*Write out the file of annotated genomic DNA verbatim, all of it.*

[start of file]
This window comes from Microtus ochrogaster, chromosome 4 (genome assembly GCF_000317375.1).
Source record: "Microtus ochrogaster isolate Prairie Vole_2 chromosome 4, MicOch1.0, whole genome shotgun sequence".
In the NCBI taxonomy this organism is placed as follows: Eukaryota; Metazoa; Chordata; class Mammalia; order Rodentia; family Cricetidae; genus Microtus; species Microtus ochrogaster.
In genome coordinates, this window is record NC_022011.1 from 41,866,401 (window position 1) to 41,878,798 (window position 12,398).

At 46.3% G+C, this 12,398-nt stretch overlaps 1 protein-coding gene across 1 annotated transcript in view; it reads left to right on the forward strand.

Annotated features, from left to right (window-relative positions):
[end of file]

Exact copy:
This window comes from Microtus ochrogaster, chromosome 4 (genome assembly GCF_000317375.1).
Source record: "Microtus ochrogaster isolate Prairie Vole_2 chromosome 4, MicOch1.0, whole genome shotgun sequence".
In the NCBI taxonomy this organism is placed as follows: Eukaryota; Metazoa; Chordata; class Mammalia; order Rodentia; family Cricetidae; genus Microtus; species Microtus ochrogaster.
In genome coordinates, this window is record NC_022011.1 from 41,866,401 (window position 1) to 41,878,798 (window position 12,398).

At 46.3% G+C, this 12,398-nt stretch overlaps 1 protein-coding gene across 1 annotated transcript in view; it reads left to right on the forward strand.

Annotated features, from left to right (window-relative positions):